Blanche of Lancaster was a member of the English royal House of Plantagenet and the daughter of the kingdom's wealthiest and most powerful peer, Henry of Grosmont, 1st Duke of Lancaster. She was the first wife of John of Gaunt, the mother of King Henry IV, and the grandmother of King Henry V of England.

Henry de Beaumont

Henry de Beaumont, jure uxoris 4th Earl of Buchan and suo jure 1st Baron Beaumont, was a key figure in the Anglo-Scots wars of the thirteenth and fourteenth centuries, known as the Wars of Scottish Independence.

Joan of Lancaster Baroness de Mowbray

Joan of Lancaster sometimes called Joan Plantagenet after her dynasty's name, was the third daughter of Henry, 3rd Earl of Lancaster and Maud Chaworth.

Maud of Lancaster, also known as Matilda, Countess of Hainault, was a 14th-century English noblewoman who married into the Bavarian ducal family.

Events from the 1360s in England.

Countess of Leicester is a title given to the wife of the Earl of Leicester. Women who have held the title include:

Alice de Warenne, Countess of Arundel was an English noblewoman and heir apparent to the Earldom of Surrey. In 1305, she married Edmund FitzAlan, 9th Earl of Arundel.

Joan FitzAlan, Countess of Hereford, Countess of Essex and Countess of Northampton was the wife of the 7th Earl of Hereford, 6th Earl of Essex and 2nd Earl of Northampton. She was the mother of Mary de Bohun, the first wife of Henry of Bolingbroke who later reigned as King Henry IV, and Eleanor de Bohun, Duchess of Gloucester. She was the maternal grandmother of King Henry V.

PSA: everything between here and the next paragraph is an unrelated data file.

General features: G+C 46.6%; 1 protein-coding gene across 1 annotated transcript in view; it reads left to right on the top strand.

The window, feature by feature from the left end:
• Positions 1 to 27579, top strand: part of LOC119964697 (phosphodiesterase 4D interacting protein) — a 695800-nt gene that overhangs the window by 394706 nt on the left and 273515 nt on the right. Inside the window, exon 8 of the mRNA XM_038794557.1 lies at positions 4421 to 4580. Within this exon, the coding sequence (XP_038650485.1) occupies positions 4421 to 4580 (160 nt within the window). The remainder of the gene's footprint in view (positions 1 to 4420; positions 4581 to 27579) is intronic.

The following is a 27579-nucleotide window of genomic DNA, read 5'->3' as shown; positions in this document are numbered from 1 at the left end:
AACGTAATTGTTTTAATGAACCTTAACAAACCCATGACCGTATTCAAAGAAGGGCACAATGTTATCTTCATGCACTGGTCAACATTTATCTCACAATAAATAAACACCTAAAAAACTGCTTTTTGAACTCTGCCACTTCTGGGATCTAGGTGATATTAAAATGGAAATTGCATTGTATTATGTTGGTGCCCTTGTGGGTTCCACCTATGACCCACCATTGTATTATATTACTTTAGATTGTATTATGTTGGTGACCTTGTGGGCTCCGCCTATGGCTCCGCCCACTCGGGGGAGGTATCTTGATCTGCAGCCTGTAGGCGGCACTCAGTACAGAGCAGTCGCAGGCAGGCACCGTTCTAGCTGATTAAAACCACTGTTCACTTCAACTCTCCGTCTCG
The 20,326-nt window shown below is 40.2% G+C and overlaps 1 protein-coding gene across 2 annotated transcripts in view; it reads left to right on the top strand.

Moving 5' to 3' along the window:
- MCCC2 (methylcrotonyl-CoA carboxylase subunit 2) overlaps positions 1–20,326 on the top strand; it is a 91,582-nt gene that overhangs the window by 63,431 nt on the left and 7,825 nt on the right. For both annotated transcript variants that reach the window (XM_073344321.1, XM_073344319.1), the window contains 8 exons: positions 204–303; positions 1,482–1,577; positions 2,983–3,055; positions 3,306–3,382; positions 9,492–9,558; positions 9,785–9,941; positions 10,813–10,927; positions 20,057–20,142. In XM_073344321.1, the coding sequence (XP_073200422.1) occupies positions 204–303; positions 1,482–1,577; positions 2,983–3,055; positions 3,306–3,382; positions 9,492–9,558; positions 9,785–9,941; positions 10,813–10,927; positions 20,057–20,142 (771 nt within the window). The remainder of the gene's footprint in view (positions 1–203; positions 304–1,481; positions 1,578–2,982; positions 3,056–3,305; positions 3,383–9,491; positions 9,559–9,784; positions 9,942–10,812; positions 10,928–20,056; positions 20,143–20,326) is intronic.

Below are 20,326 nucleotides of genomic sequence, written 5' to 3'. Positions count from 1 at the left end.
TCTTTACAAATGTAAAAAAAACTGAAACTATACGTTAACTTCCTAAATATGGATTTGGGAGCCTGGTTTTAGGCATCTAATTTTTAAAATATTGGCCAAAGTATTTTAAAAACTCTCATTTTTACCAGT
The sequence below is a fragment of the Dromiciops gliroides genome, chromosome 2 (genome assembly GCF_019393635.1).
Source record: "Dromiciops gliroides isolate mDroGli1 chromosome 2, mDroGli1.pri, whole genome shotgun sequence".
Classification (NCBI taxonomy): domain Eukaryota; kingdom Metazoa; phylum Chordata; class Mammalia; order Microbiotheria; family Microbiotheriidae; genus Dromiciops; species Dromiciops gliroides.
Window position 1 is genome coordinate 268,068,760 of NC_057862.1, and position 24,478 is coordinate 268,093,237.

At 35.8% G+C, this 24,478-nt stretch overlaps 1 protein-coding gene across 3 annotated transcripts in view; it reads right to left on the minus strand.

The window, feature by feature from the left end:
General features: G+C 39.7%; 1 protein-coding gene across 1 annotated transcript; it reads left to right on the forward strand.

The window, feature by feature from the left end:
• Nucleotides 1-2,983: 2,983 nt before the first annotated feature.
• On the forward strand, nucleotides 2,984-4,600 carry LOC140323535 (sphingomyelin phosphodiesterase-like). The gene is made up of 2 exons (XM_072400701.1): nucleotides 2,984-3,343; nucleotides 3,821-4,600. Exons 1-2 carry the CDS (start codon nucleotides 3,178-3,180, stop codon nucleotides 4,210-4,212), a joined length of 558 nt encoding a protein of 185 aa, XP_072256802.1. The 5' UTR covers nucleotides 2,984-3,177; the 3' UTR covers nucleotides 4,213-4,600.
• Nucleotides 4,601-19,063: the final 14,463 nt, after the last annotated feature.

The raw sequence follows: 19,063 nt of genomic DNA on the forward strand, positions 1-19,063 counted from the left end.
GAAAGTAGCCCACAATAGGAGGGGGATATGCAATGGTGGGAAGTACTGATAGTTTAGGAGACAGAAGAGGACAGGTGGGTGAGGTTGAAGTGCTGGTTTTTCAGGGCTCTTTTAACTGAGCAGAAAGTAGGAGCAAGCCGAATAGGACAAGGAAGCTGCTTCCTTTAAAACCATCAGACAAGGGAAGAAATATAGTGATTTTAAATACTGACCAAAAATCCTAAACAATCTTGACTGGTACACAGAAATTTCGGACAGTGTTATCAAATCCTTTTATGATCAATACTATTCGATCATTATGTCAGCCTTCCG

Margaret of Baux was a Countess of Saint-Pol, of Brienne, and of Conversano. She was a member of the noble House of Baux of the Kingdom of Naples, which had its origins in Provence dating back to the 11th century. Her husband was Peter of Luxembourg, Count of Saint-Pol, of Brienne, and of Conversano. Margaret's descendants include English Queen Consort Elizabeth Woodville, King Henry IV of France, Mary, Queen of Scots, and all English monarchs after 1509.

Alice Comyn, Countess of Buchan, Lady Beaumont was a Scottish noblewoman, a member of the powerful Comyn family which supported the Balliols, claimants to the disputed Scottish throne against their rivals, the Bruces. She was the niece of John Comyn, Earl of Buchan, to whom she was also heiress, and after his death the Earldom of Buchan was successfully claimed by her husband Henry de Beaumont, Earl of Buchan, by right of his wife. His long struggle to claim her Earldom of Buchan was one of the causes of the Second War of Scottish Independence.

John Segrave, 4th Baron Segrave

John Segrave, 4th Baron Segrave was an English peer and landowner in Leicestershire and Yorkshire. His family title of Baron Segrave is drawn from a village now spelled Seagrave, which uses a coat of arms imitated from that of the family.